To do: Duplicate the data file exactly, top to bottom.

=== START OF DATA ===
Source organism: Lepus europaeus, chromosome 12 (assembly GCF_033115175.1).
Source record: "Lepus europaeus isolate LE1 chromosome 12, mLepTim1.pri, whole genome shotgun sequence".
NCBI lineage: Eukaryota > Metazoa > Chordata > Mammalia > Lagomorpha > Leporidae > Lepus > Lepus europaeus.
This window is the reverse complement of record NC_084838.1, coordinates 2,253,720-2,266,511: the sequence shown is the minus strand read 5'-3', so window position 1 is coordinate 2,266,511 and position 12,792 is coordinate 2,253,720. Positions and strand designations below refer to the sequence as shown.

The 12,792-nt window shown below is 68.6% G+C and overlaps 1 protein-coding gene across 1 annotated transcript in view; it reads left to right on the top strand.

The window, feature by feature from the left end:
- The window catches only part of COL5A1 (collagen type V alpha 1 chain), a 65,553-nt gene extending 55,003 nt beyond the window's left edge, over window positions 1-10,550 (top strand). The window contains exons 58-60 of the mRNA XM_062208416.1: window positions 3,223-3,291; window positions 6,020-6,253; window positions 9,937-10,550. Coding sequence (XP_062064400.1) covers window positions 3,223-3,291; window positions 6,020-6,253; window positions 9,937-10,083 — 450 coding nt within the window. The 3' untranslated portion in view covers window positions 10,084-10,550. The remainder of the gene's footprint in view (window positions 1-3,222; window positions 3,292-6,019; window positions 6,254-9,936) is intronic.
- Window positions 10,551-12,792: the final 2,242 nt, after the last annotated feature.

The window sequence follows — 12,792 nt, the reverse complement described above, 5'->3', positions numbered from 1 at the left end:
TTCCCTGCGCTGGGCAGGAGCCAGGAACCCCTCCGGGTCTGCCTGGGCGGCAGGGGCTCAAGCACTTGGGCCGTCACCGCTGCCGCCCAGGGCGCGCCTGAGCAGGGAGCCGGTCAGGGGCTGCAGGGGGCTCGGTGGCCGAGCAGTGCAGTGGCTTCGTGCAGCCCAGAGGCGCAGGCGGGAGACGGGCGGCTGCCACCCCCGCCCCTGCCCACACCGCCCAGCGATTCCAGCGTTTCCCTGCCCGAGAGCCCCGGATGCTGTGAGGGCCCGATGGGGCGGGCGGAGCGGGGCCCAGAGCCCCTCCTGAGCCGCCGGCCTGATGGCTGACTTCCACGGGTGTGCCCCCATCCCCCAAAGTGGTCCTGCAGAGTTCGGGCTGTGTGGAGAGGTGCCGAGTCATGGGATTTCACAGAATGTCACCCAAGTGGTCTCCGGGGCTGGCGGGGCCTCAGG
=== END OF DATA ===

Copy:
Source organism: Lepus europaeus, chromosome 12 (assembly GCF_033115175.1).
Source record: "Lepus europaeus isolate LE1 chromosome 12, mLepTim1.pri, whole genome shotgun sequence".
NCBI lineage: Eukaryota > Metazoa > Chordata > Mammalia > Lagomorpha > Leporidae > Lepus > Lepus europaeus.
This window is the reverse complement of record NC_084838.1, coordinates 2,253,720-2,266,511: the sequence shown is the minus strand read 5'-3', so window position 1 is coordinate 2,266,511 and position 12,792 is coordinate 2,253,720. Positions and strand designations below refer to the sequence as shown.

The 12,792-nt window shown below is 68.6% G+C and overlaps 1 protein-coding gene across 1 annotated transcript in view; it reads left to right on the top strand.

The window, feature by feature from the left end:
- The window catches only part of COL5A1 (collagen type V alpha 1 chain), a 65,553-nt gene extending 55,003 nt beyond the window's left edge, over window positions 1-10,550 (top strand). The window contains exons 58-60 of the mRNA XM_062208416.1: window positions 3,223-3,291; window positions 6,020-6,253; window positions 9,937-10,550. Coding sequence (XP_062064400.1) covers window positions 3,223-3,291; window positions 6,020-6,253; window positions 9,937-10,083 — 450 coding nt within the window. The 3' untranslated portion in view covers window positions 10,084-10,550. The remainder of the gene's footprint in view (window positions 1-3,222; window positions 3,292-6,019; window positions 6,254-9,936) is intronic.
- Window positions 10,551-12,792: the final 2,242 nt, after the last annotated feature.

The window sequence follows — 12,792 nt, the reverse complement described above, 5'->3', positions numbered from 1 at the left end:
TTCCCTGCGCTGGGCAGGAGCCAGGAACCCCTCCGGGTCTGCCTGGGCGGCAGGGGCTCAAGCACTTGGGCCGTCACCGCTGCCGCCCAGGGCGCGCCTGAGCAGGGAGCCGGTCAGGGGCTGCAGGGGGCTCGGTGGCCGAGCAGTGCAGTGGCTTCGTGCAGCCCAGAGGCGCAGGCGGGAGACGGGCGGCTGCCACCCCCGCCCCTGCCCACACCGCCCAGCGATTCCAGCGTTTCCCTGCCCGAGAGCCCCGGATGCTGTGAGGGCCCGATGGGGCGGGCGGAGCGGGGCCCAGAGCCCCTCCTGAGCCGCCGGCCTGATGGCTGACTTCCACGGGTGTGCCCCCATCCCCCAAAGTGGTCCTGCAGAGTTCGGGCTGTGTGGAGAGGTGCCGAGTCATGGGATTTCACAGAATGTCACCCAAGTGGTCTCCGGGGCTGGCGGGGCCTCAGG